Art Fraudster Inigo Philbrick Gets 7 Year Sentence for $86 Million Scam

  • May 23, 2022 18:18

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Detail of Jean-Michel Basquiat, Humidity (1982). Acrylic, oilstick, and Xerox collage on canvas. Courtesy Phillips.

For bilking partners out of millions of dollars in art deals, Inigo Philbrick, 34, will spend 84 months in prison followed by two years of supervised release.

A judge in New York on Monday handed down the sentence for his elaborate scheme: seven years in prison plus $86 million and restitution of artworks agreed upon in an earlier plea deal.

Philbrick “knowingly misrepresented the ownership of certain artworks, for example, by selling a total of more than 100 percent ownership in an artwork to multiple individuals and entities without their knowledge” and by taking out loans against pieces of art without informing co-owners. He listed a “stolen identity as the seller” on at least one contract.

Philbrick pled guilty to one count of wire fraud last fall, according to a press release. His scams included creating fraudulent contracts and records to show investors, as he operated London and Miami galleries, including misrepresentating sales of artworks such as Yayoi Kusama's “Infinity Room” installation, a 1982 painting by Jean-Michel Basquiat titled “Humidity,” a 2010 untitled painting by Christopher Wool, and an untitled 2012 painting by Rudolf Stingel depicting Pablo Picasso, among others.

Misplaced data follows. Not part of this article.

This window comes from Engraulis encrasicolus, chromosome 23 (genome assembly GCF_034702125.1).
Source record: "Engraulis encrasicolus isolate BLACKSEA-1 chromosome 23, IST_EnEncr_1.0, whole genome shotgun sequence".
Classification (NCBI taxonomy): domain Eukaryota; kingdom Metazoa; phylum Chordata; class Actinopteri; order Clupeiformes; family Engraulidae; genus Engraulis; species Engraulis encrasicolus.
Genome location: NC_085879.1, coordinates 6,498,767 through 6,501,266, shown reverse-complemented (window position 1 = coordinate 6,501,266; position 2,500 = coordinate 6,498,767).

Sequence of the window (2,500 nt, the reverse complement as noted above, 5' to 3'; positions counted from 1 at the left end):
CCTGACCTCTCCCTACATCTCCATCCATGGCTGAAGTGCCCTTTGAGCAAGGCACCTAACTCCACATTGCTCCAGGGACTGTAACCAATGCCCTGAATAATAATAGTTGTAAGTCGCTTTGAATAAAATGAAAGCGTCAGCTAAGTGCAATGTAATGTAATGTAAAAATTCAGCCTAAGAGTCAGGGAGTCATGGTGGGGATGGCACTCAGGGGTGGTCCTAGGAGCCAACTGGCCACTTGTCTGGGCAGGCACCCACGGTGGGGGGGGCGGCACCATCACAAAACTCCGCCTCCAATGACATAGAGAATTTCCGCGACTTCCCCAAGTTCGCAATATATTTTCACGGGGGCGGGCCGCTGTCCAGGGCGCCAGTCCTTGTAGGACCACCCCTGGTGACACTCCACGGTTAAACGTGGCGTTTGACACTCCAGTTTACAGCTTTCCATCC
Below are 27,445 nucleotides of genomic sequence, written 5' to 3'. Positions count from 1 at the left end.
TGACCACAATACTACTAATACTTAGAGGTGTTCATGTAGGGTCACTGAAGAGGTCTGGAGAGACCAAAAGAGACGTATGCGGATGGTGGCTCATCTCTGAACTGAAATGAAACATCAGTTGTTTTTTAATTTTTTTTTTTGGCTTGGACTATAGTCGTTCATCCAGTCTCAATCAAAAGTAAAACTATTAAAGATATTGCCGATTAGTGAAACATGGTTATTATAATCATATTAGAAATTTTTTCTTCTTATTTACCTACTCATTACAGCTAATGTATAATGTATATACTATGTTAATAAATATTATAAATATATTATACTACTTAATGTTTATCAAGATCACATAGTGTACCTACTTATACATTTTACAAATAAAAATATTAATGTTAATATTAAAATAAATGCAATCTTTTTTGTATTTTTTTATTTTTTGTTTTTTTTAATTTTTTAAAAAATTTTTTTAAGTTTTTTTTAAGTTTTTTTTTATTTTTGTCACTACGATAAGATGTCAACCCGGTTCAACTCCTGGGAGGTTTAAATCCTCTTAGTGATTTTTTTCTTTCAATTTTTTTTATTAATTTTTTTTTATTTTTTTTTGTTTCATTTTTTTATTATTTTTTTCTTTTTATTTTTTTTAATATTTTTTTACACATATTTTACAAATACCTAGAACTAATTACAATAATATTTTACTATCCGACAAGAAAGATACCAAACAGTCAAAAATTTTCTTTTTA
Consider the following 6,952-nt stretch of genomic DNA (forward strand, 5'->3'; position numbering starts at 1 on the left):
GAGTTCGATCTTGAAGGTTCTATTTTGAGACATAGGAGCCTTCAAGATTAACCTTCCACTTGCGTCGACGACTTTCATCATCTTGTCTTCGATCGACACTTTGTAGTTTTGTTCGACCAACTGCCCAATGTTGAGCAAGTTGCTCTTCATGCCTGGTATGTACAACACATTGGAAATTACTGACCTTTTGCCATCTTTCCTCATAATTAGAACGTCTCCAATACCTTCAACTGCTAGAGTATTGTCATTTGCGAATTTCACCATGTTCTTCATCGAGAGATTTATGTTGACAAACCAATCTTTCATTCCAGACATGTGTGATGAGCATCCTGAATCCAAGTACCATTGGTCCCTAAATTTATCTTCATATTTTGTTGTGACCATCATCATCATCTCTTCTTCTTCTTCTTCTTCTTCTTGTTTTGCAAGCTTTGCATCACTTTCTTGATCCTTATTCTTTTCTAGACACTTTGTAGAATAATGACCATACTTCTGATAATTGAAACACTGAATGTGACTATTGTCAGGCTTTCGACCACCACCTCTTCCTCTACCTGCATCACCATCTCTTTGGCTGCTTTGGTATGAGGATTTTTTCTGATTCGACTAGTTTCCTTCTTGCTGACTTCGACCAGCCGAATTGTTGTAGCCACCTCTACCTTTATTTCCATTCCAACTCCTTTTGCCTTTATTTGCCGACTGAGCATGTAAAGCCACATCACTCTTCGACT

His lawyers had argued for a more lenient sentence, citing a difficult childhood marked by his parents' divorce and his own issues with drugs and alcohol. Daily intoxication was “how art deals are done,” said his lawyers.

Judge Sidney Stein was less swayed by the backstory than by Philbrick's cooperation with the government after his capture.

As his cons unraveled, Philbrick was detained by U.S. authorities in summer 2020 on the Pacific island of Vanuatu. He has already spent about 22 months behind bars, and missed the birth of his second child.

“Vanity and greed…. I tried to lead a life that wasn’t true,” Philbrick told the judge was the reason behind his cons. He added that he felt “remorse and sorrow for the damage” he had done.

Read more at Daily Beast


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